The first figure: of every 100 jobs created in the last 12 months, one is permanent, four are in self-employment and 95 have a fixed term. Moreover, these numbers are perfectly in line with the European Union averages. This is proof in itself that the job market – barely affected by the laws in force, whether strict or lenient – is not undergoing structural changes. We need to look much more carefully at new types of jobs and at companies whose life spans seem to get shorter and shorter. There is an endless line of revolutions in manufacturing and new global competitors entering the market. Companies increasingly need to be able to offer some form of flexible working, in order to adapt to changing market conditions and maintaining high productivity at work.
In recent years, policy has tried (in vain) to invert this tendency. The Jobs Act, for example, established a standard contract that increased job security in order to encourage companies to hire on a permanent basis. And the recent “Dignity Decree” reduces the power of Italian legislation with regard to those standard contracts and, in the months to come, will introduce initiatives that aim to remove the end date from fixed-term contracts. It is hard to believe it will work. According to labour law expert Pietro Ichino, “We need to change how things work across Europe, whether a country has legislation in place to prevent employers getting rid of workers on permanent contracts or whether a widespread culture of fixed-term contracts is at fault. This change can only be made effectively if we remove the dichotomy that there are only either fixed jobs or precarious ones.” Francesco Seghezzi, Director of ADAPT (a non-profit organisation promoting studies and research in the field of labour law), also believes it is not just legislation that has an impact but “a general issue of economic uncertainty and uncertainty in the international markets.”
If creating laws that change contract types in order to transform the market does not work, it seems more appropriate to push in one of two alternative directions. The first, is encouraging employability.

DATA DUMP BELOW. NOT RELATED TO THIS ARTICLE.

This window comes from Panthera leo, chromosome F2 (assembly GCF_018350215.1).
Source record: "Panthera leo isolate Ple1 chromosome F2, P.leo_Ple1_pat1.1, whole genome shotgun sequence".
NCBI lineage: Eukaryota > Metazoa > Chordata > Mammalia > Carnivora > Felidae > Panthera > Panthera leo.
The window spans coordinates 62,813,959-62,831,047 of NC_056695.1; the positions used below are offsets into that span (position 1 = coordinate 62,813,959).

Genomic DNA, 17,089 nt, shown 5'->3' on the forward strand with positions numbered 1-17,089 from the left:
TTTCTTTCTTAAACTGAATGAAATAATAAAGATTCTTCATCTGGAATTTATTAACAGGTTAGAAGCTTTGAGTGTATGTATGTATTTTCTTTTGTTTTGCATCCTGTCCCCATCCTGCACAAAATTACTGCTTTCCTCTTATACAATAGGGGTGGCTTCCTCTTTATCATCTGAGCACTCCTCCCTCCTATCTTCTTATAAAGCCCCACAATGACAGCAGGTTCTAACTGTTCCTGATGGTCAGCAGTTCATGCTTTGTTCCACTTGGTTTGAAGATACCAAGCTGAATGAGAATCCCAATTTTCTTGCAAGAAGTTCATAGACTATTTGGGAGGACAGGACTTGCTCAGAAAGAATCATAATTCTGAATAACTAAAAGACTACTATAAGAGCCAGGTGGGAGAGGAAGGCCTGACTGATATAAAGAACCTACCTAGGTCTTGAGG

What is it we need to do, then? If creating laws that change contract types in order to transform the market does not work, it seems more appropriate to push in one of two alternative directions. The first, isto encourage employability, close the gap between supply and demand when it comes to jobs. This is a problem that, unlike the boom of fixed-term contracts, is very specific to the Italian labour market and primarily concerns policies on how schools prepare their students for the workplace and active labour policies. According to the OECD, Italy has the highest skill mismatch rate in Europe, followed by Spain, the Czech Republic, Ireland and Austria. The OECD also says that Italy is facing more than simply a skill mismatch, but rather an educational mismatch, linked to the education of young people, which is not adapted to the demands of the labour market, thus is not useful in acquiring the indispensable skills needed to find and keep a job. That is not all: Italy is the only G7 country in which there are more graduate employees in jobs involving routine tasks than there are in those involving non-routine activities. In other words, the only country in which graduates may have jobs but jobs for which they are typically over-qualified. Moreover, “surprisingly – and despite the low skill levels that characterise the country, there have been numerous cases in which employees had skills beyond those their job required, reflecting the low demand for skills in Italy. Employees with extra skills and those over-qualified account for a large proportion of the Italian workforce, amounting to 11.7% and 18% respectively.” And in addition, “Around 35% of employees work in a sector other than the one for which they studied.”
Alongside employability policies, welfare reform is vital. It needs to be universal and work in harmony with the job market.
Alongside employability policies, welfare reform is vital. It needs to be universal and work in harmony with the job market because of how it is developing. The focus therefore needs to move away from simply protecting permanent jobs. There is a need to begin to promote ‘reskilling’ and the ability to quickly bring employees previously on fixed-term contracts up to speed in new jobs. On this point, Italy once again falls behind the rest of Europe. To give some examples: those looking for work in Germany can count on the Arbeitslosengeld II. Under this system, the unemployed receive 382 euros a month in addition to rent, healthcare, reduced rates on public transport and heating, plus an additional 224-289 euros per month for every child, depending on the child’s age. In Belgium, the Droit à l’intégration sociale is 755 euros. Where there is a dependent family member, it goes up to 1006 euros or for two children up to 1300 euros, supplemented with social housing or rent support. The Sozialhilfe in Austria guarantees single individuals 500 euros a month and couples with children up to 1300. Jobseeker’s Allowance in the UK is a similar – but very complex – system. It assigns benefits, to which Housing Benefit – to assist with rent – is added, as well as Income Support for those working fewer than 16 hours a week. France’s Revenu de solidarité active grants a subsidiary to those whose monthly income is below the French minimum wage of 1238 euros a month. In each of these instances, the minimum guaranteed income is supported by active policies to train the unemployed so they can get new qualifications. They are offered jobs they must take or otherwise lose their benefits.